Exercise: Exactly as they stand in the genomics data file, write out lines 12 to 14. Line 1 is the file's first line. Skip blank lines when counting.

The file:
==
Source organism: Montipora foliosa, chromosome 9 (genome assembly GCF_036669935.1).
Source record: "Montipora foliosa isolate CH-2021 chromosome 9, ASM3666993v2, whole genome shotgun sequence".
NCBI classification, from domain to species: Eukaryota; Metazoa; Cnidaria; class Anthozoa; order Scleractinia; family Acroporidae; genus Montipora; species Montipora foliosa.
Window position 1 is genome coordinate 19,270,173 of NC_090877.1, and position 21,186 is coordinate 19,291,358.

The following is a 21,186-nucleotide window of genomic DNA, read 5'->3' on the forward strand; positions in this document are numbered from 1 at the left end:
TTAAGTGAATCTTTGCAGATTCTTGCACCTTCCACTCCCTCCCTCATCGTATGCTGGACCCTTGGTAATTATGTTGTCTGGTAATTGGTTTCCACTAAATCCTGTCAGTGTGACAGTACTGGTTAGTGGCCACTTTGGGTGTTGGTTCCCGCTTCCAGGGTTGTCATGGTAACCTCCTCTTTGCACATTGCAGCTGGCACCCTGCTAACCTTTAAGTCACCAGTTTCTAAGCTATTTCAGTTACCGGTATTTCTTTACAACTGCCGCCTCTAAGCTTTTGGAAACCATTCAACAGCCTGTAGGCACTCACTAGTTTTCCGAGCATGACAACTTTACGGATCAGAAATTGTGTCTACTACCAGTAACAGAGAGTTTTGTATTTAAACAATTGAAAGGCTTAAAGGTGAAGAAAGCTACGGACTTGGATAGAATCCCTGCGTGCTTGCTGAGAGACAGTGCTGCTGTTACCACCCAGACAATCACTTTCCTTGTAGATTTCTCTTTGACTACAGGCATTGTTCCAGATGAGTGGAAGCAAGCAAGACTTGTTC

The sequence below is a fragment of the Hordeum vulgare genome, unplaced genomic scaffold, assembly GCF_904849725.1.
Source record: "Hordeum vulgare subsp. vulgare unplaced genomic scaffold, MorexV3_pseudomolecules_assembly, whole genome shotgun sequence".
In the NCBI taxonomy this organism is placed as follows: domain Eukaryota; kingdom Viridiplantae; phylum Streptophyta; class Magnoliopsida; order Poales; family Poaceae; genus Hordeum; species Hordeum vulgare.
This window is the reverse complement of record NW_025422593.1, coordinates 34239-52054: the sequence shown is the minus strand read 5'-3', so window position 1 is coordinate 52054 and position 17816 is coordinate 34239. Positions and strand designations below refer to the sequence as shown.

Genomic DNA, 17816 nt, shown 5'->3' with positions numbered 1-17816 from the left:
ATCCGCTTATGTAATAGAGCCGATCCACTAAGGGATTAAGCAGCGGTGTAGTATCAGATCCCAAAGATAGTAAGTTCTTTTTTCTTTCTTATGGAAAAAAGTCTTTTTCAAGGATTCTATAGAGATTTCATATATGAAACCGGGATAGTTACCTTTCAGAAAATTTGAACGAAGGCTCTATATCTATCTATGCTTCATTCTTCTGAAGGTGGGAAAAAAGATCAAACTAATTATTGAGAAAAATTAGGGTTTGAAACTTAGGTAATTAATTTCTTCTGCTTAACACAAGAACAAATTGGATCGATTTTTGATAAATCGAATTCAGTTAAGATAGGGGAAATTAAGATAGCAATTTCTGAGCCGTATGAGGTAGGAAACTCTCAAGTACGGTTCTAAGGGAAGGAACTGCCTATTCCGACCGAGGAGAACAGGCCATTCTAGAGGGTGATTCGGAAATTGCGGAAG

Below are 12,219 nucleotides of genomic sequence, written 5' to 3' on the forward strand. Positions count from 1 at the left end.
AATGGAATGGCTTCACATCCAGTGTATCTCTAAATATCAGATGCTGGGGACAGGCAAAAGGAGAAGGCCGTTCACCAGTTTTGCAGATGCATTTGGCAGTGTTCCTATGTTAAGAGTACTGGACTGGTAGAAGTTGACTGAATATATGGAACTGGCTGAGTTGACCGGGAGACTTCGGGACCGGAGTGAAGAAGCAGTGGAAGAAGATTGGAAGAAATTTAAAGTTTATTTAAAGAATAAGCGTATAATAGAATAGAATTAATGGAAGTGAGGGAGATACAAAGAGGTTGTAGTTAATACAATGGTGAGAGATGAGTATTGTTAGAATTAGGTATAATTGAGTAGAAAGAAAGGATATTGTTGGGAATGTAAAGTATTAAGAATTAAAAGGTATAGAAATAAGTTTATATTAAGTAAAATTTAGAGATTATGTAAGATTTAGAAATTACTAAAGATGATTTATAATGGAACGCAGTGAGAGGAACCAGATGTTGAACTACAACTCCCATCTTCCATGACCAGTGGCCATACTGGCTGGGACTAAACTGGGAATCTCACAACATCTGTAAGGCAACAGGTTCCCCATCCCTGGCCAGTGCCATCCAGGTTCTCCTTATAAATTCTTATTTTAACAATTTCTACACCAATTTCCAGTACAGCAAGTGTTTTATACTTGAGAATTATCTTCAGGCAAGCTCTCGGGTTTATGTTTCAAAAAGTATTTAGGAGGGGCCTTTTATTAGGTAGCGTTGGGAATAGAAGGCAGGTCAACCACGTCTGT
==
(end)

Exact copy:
ATCCGCTTATGTAATAGAGCCGATCCACTAAGGGATTAAGCAGCGGTGTAGTATCAGATCCCAAAGATAGTAAGTTCTTTTTTCTTTCTTATGGAAAAAAGTCTTTTTCAAGGATTCTATAGAGATTTCATATATGAAACCGGGATAGTTACCTTTCAGAAAATTTGAACGAAGGCTCTATATCTATCTATGCTTCATTCTTCTGAAGGTGGGAAAAAAGATCAAACTAATTATTGAGAAAAATTAGGGTTTGAAACTTAGGTAATTAATTTCTTCTGCTTAACACAAGAACAAATTGGATCGATTTTTGATAAATCGAATTCAGTTAAGATAGGGGAAATTAAGATAGCAATTTCTGAGCCGTATGAGGTAGGAAACTCTCAAGTACGGTTCTAAGGGAAGGAACTGCCTATTCCGACCGAGGAGAACAGGCCATTCTAGAGGGTGATTCGGAAATTGCGGAAG

Below are 12,219 nucleotides of genomic sequence, written 5' to 3' on the forward strand. Positions count from 1 at the left end.
AATGGAATGGCTTCACATCCAGTGTATCTCTAAATATCAGATGCTGGGGACAGGCAAAAGGAGAAGGCCGTTCACCAGTTTTGCAGATGCATTTGGCAGTGTTCCTATGTTAAGAGTACTGGACTGGTAGAAGTTGACTGAATATATGGAACTGGCTGAGTTGACCGGGAGACTTCGGGACCGGAGTGAAGAAGCAGTGGAAGAAGATTGGAAGAAATTTAAAGTTTATTTAAAGAATAAGCGTATAATAGAATAGAATTAATGGAAGTGAGGGAGATACAAAGAGGTTGTAGTTAATACAATGGTGAGAGATGAGTATTGTTAGAATTAGGTATAATTGAGTAGAAAGAAAGGATATTGTTGGGAATGTAAAGTATTAAGAATTAAAAGGTATAGAAATAAGTTTATATTAAGTAAAATTTAGAGATTATGTAAGATTTAGAAATTACTAAAGATGATTTATAATGGAACGCAGTGAGAGGAACCAGATGTTGAACTACAACTCCCATCTTCCATGACCAGTGGCCATACTGGCTGGGACTAAACTGGGAATCTCACAACATCTGTAAGGCAACAGGTTCCCCATCCCTGGCCAGTGCCATCCAGGTTCTCCTTATAAATTCTTATTTTAACAATTTCTACACCAATTTCCAGTACAGCAAGTGTTTTATACTTGAGAATTATCTTCAGGCAAGCTCTCGGGTTTATGTTTCAAAAAGTATTTAGGAGGGGCCTTTTATTAGGTAGCGTTGGGAATAGAAGGCAGGTCAACCACGTCTGT